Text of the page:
Wavelet Variance

1. Motivation

Imagine you’re a trader who’s about to put on a position for the next month. You want to hedge away the risk in this position associated with daily fluctuations in market returns. One way that you might do this would be to short the S&P 500 since E-mini contracts are some of the most liquid in the world.

plot--sp500-price-volume--24jul2014

Flash_CrashBut… how much of the variation in the index’s returns is due to fluctuations at the daily horizon? e.g., the blue line in the figure to the right shows the minute-by-minute price of the E-mini contract on May 6th, 2010 during the flash crash. Over the course of 4 minutes, the contract price fell 3{\scriptstyle \%}! It then rebounded back to nearly its original position over the next hour. Clearly, if most of the fluctuations in the E-mini S&P 500 contract value is due to shocks on the sub-hour time scale, this contract will do a poor job hedging away daily market risk.

This post demonstrates how to decompose the variance of a time series (e.g., the minute-by-minute returns on the E-mini) into horizon specific components using wavelets. i.e., using the wavelet variance estimator allows you to ask the questions: “How much of the variance is coming from fluctuations on the scale of 16 minutes? 1 hour? 1 day? 1 month?” I then investigate how this wavelet variance approach compares to other methods financial economists might employ such as auto-regressive functions and spectral analysis.

2. Wavelet Analysis

In order to explain how the wavelet variance estimator works, I first need to give a quick outline of how wavelets work. Wavelets allow you to decompose a signal into components that are independent in both the time and frequency domains. This outline will be as bare bones as possible. See Percival and Walden (2000) for an excellent overview of the topic.

Imagine you’ve got a time series of just T = 8 returns:

(1)   \begin{align*} \mathbf{r} = \begin{bmatrix} r_0 & r_1 & r_2 & r_3 & r_4 & r_5 & r_6 & r_7 \end{bmatrix}^{\top} \end{align*}

and assume for simplicity that these returns have mean \mathrm{E}[r_t] = \mu_r = 0. One thing that you might do with this time series is estimate a regression with time fixed effects: r_t = \sum_{t'=0}^7 \vartheta_{t'} \cdot 1_{\{\mathrm{Time}(r_t) = t'\}}. Here is another way to represent the same regression:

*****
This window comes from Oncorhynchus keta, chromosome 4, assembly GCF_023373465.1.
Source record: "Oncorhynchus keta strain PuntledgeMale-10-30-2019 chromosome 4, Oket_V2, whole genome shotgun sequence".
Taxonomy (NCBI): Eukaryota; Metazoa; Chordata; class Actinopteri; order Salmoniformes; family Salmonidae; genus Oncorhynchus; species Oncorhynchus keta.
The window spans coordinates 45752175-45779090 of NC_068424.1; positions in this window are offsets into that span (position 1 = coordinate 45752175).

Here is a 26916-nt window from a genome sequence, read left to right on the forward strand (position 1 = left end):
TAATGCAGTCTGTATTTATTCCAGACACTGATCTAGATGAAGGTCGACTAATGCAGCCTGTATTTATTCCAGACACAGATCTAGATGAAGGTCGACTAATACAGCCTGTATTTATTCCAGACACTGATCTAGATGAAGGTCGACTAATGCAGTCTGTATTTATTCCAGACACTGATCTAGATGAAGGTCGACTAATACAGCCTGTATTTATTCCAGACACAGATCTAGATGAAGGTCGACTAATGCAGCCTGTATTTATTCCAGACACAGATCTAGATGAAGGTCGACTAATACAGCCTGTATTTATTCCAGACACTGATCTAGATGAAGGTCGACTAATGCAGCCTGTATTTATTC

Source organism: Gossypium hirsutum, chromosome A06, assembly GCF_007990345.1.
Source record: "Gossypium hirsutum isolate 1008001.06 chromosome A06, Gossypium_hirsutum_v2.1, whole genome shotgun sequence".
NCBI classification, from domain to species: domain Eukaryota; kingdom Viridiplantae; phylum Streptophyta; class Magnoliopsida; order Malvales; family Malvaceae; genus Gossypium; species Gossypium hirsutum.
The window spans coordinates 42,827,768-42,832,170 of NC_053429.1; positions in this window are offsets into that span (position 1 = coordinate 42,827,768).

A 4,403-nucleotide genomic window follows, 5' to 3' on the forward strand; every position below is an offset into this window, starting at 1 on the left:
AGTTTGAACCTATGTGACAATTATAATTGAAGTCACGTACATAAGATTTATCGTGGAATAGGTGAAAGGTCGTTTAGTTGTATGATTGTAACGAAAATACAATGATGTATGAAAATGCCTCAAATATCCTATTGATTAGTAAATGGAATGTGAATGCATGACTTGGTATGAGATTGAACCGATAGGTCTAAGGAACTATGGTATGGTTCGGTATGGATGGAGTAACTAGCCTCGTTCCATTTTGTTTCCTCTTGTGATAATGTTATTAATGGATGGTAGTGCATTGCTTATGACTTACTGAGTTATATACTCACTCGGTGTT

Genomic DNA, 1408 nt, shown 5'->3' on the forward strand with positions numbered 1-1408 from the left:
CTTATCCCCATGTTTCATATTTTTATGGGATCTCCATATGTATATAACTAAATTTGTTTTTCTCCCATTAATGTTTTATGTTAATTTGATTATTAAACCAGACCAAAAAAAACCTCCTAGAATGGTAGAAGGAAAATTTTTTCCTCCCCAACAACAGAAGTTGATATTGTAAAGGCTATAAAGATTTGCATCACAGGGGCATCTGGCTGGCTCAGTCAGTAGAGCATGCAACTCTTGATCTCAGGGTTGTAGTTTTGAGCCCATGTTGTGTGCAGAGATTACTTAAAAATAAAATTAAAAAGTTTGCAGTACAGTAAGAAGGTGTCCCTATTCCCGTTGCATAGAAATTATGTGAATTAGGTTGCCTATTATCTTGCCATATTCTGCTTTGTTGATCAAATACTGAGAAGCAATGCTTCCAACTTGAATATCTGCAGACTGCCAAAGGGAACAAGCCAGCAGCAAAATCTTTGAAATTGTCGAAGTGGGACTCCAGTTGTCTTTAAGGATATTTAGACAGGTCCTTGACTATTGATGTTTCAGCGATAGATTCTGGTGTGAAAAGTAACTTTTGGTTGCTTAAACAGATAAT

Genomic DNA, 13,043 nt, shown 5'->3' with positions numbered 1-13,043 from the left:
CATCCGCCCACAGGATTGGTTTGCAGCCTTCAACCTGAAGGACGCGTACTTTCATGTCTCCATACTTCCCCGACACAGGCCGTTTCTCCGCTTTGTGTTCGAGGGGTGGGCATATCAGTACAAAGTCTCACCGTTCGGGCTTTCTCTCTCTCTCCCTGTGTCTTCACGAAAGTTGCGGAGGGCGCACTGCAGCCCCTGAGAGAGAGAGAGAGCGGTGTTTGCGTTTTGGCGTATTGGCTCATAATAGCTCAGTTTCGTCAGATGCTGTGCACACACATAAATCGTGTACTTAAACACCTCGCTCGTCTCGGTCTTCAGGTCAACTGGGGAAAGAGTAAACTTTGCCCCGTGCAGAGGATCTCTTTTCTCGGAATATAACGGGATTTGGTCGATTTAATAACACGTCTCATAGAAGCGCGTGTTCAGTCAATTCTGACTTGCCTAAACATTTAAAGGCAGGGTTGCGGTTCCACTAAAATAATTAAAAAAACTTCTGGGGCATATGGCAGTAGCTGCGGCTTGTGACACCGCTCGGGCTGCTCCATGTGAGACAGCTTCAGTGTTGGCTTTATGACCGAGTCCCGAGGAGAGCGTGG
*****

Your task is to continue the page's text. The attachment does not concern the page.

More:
(2)   \begin{align*} \begin{bmatrix} r_0 \\ r_1 \\ r_2 \\ r_3 \\ r_4 \\ r_5 \\ r_6 \\ r_7 \end{bmatrix} &= \begin{pmatrix}  1 & 0 & 0 & 0 & 0 & 0 & 0 & 0 \\  0 & 1 & 0 & 0 & 0 & 0 & 0 & 0 \\  0 & 0 & 1 & 0 & 0 & 0 & 0 & 0 \\  0 & 0 & 0 & 1 & 0 & 0 & 0 & 0 \\  0 & 0 & 0 & 0 & 1 & 0 & 0 & 0 \\  0 & 0 & 0 & 0 & 0 & 1 & 0 & 0 \\  0 & 0 & 0 & 0 & 0 & 0 & 1 & 0 \\  0 & 0 & 0 & 0 & 0 & 0 & 0 & 1 \end{pmatrix} \begin{bmatrix} \vartheta_0 \\ \vartheta_1 \\ \vartheta_2 \\ \vartheta_3 \\ \vartheta_4 \\ \vartheta_5 \\ \vartheta_6 \\ \vartheta_7 \end{bmatrix} \end{align*}

It’s really a trivial projection since \vartheta_t = r_t. Call the projection matrix \mathbf{F} for “fixed effects” sot that \mathbf{r} = \mathbf{F}{\boldsymbol \vartheta}.

Obviously, the above time fixed effect model would be a bit of a silly thing to estimate, but notice that the projection matrix \mathbf{F} has an interesting property. Namely, each column is orthonormal:

(3)   \begin{align*}  \langle \mathbf{f}(t) | \mathbf{f}(t') \rangle = \begin{cases} 1 &\text{if } t = t' \\ 0 &\text{else } \end{cases} \end{align*}

It’s orthogonal because \langle \mathbf{f}(t) | \mathbf{f}(t') \rangle = 0 unless t = t'. This requirement implies that each column in the projection matrix is picking up different information about \mathbf{r}. It’s normal because \langle \mathbf{f}(t) | \mathbf{f}(t) \rangle is normalized to equal 1. This requirement implies that the projection matrix is leaving the magnitude of \mathbf{r} unchanged. The time fixed effects projection matrix, \mathbf{F}, compares each successive time period, but you can also think about using other orthonormal bases.